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Old 10-04-2011, 12:22 AM   #9
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Roll out switch problem


Lightly sand paper the sensor itself, without touching the sensing end if possible.

Those things are touchy feely and they themselves will not recognize the current through the flame if "dirty.".
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Old 10-04-2011, 12:47 AM   #10
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Roll out switch problem


Can you measure less than 3vac between 24 volt common and 120vac neutral?

I have seen dirt and oxidation between a mounting plate and furnace cause this. I have also seen a missing ground screw on the board before.

I'm also from the sw side of town. I work in the River Oaks and Memorial area.
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Old 10-04-2011, 12:48 AM   #11
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Roll out switch problem


Another piece of information. I was just testing the voltage across the rollout switches and noticed that I only have .1v supplying the rollout switch circuit. Isn't that normally a full 24v?
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Old 10-04-2011, 12:57 AM   #12
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Roll out switch problem


Now measure to 24 volt common...
24vac each side to common now indicates that a limit is not tripped.
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Old 10-04-2011, 01:03 PM   #13
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Roll out switch problem


If you have not done so already, clean the flame sensor probe with fine (400 grit) sandpaper or steel wool. The milivolt current that it needs to see is easily interupted by corrosion or even dust. Also check the other end of the probe where it plugs into the board to ensure it is corrosion free. I recently had one of these that had me stumped for a bit. Sensor was fine but the pilot light that it was looking for had a weak enough flame that it barely made contact with the probe. When the burner kicked on it would pull the pilot down far enough that it lost conection with the sensor and shut the system down. A simple cleaning of the pilot orfice cured the problem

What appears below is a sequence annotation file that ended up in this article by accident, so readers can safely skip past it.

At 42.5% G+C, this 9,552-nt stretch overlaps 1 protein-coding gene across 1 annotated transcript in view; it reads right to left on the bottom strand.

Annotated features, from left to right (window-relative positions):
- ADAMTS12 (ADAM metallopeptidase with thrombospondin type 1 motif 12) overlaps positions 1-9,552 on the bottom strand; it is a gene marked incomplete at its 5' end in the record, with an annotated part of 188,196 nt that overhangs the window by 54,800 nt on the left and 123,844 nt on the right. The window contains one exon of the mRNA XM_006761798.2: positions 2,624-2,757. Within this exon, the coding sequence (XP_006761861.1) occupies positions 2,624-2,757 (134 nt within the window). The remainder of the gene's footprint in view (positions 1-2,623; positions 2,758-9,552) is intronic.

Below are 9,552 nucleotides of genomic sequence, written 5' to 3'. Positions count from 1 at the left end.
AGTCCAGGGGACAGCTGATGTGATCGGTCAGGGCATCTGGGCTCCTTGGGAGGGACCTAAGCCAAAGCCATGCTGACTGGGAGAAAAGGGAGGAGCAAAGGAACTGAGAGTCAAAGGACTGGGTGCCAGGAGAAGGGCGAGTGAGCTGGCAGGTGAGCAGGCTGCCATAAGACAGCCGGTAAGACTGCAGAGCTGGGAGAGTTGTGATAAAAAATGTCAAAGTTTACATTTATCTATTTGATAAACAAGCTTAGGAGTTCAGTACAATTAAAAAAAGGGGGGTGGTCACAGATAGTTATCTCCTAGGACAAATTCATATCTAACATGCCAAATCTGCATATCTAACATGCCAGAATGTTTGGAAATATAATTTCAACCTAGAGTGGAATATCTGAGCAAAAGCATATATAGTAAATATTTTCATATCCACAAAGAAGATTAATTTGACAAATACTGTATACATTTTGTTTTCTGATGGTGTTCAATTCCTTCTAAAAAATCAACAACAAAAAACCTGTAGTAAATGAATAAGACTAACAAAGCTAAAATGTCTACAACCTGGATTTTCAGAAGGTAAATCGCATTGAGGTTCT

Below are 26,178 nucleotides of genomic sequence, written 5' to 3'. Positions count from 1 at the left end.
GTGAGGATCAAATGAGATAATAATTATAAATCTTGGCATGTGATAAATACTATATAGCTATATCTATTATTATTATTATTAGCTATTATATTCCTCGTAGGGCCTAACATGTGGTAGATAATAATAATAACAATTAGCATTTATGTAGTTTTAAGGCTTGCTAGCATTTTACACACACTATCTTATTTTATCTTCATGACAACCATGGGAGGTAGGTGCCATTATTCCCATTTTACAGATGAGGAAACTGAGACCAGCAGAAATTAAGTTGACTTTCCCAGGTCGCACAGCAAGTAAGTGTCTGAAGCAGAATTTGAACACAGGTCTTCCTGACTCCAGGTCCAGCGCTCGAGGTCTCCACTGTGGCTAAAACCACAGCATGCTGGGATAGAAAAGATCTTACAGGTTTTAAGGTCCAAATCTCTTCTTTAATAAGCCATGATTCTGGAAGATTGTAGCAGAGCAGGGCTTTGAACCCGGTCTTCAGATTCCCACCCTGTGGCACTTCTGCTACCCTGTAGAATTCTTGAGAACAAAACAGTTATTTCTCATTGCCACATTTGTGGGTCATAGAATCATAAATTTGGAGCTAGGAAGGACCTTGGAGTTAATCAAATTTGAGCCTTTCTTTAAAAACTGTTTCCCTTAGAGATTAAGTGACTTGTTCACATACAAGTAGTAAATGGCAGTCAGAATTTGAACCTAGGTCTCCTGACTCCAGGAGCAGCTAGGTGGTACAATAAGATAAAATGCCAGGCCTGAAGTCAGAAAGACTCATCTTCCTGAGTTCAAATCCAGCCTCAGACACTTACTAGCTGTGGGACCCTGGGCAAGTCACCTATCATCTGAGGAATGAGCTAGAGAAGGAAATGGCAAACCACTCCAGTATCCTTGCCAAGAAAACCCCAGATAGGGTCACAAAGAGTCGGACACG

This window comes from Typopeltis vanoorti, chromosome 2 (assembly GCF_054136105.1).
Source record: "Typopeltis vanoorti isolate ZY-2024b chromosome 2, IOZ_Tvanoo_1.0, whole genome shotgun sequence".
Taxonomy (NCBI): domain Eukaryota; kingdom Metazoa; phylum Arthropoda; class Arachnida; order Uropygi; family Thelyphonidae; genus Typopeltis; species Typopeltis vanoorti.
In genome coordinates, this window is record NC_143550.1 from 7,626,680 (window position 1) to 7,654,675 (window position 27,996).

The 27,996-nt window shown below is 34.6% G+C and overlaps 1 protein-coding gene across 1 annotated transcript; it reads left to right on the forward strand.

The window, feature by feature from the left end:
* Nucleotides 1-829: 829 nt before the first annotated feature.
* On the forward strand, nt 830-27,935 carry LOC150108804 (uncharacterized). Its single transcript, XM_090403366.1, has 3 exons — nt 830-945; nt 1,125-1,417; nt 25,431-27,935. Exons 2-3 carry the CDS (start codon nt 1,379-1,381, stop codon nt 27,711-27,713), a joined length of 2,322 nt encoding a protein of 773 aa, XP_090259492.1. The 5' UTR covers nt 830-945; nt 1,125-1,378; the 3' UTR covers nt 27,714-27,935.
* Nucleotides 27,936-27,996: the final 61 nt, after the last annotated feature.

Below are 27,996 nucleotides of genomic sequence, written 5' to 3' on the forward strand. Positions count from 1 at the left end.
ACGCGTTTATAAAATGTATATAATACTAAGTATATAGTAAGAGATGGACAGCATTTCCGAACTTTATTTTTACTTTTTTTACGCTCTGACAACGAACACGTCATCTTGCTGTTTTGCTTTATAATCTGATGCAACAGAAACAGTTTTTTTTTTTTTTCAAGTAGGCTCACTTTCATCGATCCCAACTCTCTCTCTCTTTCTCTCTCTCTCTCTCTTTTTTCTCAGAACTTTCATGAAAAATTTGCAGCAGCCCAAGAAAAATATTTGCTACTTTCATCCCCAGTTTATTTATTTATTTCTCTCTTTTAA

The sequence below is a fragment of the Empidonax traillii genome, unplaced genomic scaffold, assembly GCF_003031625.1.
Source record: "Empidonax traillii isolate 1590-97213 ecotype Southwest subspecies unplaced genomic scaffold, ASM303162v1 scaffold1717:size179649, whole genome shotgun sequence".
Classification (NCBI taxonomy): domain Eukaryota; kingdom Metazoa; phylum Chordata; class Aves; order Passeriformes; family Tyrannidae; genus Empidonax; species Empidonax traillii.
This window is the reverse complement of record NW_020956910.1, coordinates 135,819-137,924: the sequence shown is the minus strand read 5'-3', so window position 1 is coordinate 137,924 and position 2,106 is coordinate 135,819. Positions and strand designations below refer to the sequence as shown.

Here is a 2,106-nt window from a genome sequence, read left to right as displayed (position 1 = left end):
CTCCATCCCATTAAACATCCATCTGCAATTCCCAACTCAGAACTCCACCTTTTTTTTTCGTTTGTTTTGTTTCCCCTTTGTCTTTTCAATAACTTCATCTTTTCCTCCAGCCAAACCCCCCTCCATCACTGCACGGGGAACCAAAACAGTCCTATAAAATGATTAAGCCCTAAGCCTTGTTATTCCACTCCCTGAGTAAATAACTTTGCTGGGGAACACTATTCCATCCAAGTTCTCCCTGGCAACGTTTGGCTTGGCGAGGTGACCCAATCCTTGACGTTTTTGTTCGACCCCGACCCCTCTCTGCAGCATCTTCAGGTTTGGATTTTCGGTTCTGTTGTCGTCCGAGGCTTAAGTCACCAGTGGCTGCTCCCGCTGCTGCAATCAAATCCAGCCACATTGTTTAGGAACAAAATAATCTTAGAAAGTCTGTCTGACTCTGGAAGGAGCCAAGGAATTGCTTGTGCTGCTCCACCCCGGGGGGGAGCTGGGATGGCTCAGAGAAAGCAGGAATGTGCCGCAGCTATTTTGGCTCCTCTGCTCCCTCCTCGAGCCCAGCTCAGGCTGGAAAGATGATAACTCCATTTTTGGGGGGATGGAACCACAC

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Old 10-13-2011, 06:10 PM   #14
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Roll out switch problem


Figured it out! First I'd like to thank you guys for all the worthwhile posts, and thank you for not just telling me to "get a professional to look at it" like some forums do. Turns out though that it wasn't specifically any of the things that we'd talked about. But in theory it kinda was. It was a connection quality issue but in a different place. The nine pin wire harness connector. It must have had some residue built up on the pins. I could get continuity with my meter, but as we had talked about, when the circuit board is looking for microamps, you need to have a really good connection. Cleaned it on a hunch because it was the one place I hadn't been able to bypass with new wires to eliminate as the problem. I could eliminate the nine pin coupling between the upper and lower compartments of the furnace by running continuous pieces of wire temporarily in between.

Disconnected it, sprayed some electrical cleaner in it, and got a sustained flame right away. However, after it had run for a while the yellow flame LED started to blink again, but I knew I was on the right track. Didn't have any vinager so I loaded the end up with ketchup. The acidic properties of the vinager in the ketchup is known to eat the layer of oxidization off of metals. Let it sit for a half hour or so, shook it back and forth in a bowl of hot water to get the ketchup out, sprayed it good with the electrical cleaner, let it dry, problem solved!

Last edited by zalexander1; 10-13-2011 at 06:19 PM.
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Old 01-05-2012, 03:52 PM   #15
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Roll out switch problem


Success - I had the same roll out error and could not sleuth it out with my volt meter. Suspecting that Z was onto something, I took a small piece of very fine (0000) steel wool, wrapped it around a toothpick and lightly "scrubbed" around each of the 12 pins of the socket and then the mating half likewise. Vinegar might have worked as well, but that would have been tried next.

NOTE: Disconnect furnace power before doing this ! Also clean the flame sensor probe while you are in there, I did, but that was not my problem.

After reconnecting everything the furnace came right on line without any more blinking lights. This seemingly trivial fix may have something to do with the flame sensor that generates a tiny ~ 3 micro-amps of current. A little oxidation goes a long way when the sense levels are so low.

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Last edited by halleydog; 01-05-2012 at 03:56 PM.